But to make a long story short, which I could have done in the first place, Juncus effusus is NOT a species of Rush that grows in a spiral pattern. I have found no information online about Juncus decipiens with a photo except for the cultivar ‘Curly-wurly’. So, tell me, does the straight species Juncus decipiens grow in a spiral pattern? Is that why Juncus effusus f. spiralis is a synonym of Juncus decipiens? I asked that in the email, too.
The species Juncus effusus DOES NOT naturally grow in a spiral pattern. Interestingly enough, Monrovia and MANY other growers carry not only the ‘Big Twister’ Rush but also Juncus decipiens ‘Curly-wurly’… The Missouri Botanical garden also has this plant as does Dave’s Garden.
Makes me wonder if the Juncus effusus ‘Big Twister’ is really Juncus decipiens ‘Curly-wurly’. How could they get Juncus effusus to curl like Juncus decipiens anyway? Why would they need to when they had Juncus decipiens all the time?
BEFORE I FORGET
Juncus effusus L. is a correct and accepted scientific name for a species of Juncus. It was named and described by Carl von Linnaeus in Species Plantarum in 1753. The genus name was first named and described in the same publication as well as several of the other species in the genus…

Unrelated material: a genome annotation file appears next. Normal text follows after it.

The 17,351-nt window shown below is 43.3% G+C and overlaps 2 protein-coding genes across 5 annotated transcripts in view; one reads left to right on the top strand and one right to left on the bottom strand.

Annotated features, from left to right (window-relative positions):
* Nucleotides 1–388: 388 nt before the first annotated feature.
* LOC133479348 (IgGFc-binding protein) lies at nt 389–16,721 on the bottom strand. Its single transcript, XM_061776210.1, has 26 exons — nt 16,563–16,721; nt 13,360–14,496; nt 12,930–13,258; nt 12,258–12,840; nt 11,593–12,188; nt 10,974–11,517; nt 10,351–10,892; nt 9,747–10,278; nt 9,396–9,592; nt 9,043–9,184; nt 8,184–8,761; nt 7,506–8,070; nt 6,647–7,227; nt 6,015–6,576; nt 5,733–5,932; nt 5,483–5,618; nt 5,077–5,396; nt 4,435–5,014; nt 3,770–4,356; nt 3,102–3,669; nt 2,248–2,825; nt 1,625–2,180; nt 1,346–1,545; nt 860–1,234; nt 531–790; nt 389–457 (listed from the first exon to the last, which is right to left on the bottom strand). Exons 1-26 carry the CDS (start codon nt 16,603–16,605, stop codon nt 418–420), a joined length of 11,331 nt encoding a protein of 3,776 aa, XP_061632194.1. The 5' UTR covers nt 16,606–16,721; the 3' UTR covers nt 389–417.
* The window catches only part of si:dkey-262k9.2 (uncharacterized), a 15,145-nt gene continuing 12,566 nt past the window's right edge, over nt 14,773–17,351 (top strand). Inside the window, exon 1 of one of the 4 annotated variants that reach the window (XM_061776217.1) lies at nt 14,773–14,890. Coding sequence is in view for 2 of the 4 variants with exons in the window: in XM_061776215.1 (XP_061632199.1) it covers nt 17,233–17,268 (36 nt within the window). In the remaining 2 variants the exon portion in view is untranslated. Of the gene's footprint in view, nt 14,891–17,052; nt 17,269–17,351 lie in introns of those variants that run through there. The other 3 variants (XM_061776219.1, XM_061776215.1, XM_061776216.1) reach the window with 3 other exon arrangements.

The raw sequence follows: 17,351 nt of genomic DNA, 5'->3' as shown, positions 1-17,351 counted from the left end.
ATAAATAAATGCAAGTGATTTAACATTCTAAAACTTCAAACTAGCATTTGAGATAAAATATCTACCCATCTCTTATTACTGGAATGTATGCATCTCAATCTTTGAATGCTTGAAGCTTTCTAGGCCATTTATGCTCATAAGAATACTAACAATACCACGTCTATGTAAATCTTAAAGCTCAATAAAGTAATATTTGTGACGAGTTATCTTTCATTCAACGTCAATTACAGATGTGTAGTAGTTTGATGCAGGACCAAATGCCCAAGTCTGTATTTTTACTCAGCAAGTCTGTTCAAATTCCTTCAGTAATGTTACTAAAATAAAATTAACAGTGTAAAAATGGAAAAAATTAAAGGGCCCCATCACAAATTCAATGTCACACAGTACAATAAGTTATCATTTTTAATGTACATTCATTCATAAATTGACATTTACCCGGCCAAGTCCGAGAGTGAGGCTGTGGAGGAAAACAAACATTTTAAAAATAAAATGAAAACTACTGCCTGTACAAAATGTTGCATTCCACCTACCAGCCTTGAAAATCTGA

Juncus decipiens (Buchenau) Nakai is also a correct and accepted scientific name in this genus. It was named and described as such by Takenoshin (Takenosin) Nakai in Rep. Veg. or just Veg. Kamikochi in 1928. I could not find the full title without abbreviations.
The Juncus genus is in the Juncaceae family along with seven other genera. Plants of the World Online lists 348 accepted species in this genus but only lists the infraspecific names as you click on each species. The Plant List has them all listed on one page with charts. The Plant List is no longer maintained and Plants of the World Online is fairly new and still uploading data. I am confident this new website by Kew will only get better with time.
USEFUL INFORMATION FOR J. decipiens ‘Curly-wurly & J. effusus ‘Big Twister’
Origin: Check Plants of the World Online below
Zones: USDA Zones 4a-1ob (-30 to 35° F)
Size: Around 12” tall
Light: Sun to part shade
Water: Likes water and will grow in water
Uses: Ornamental grass, water gardens, containers
Maybe I better mention that Juncus is a type of grass, many species and cultivars being grown as an ornamental. They even grow in water making them great grasses for water gardens and fish pools. I did not grow mine in water and it survived for four summers while I was in Mississippi. I forgot and left it behind when I moved back to the family farm in mid-Missouri in February 2013. Maybe someday I will buy another one.
One interesting thing about the ‘Big Twister’ Rush, whatever species it is, it that it grows every which direction, not straight up like the typical Juncus effusus. I really liked this plant because it has a lot of ornamental value.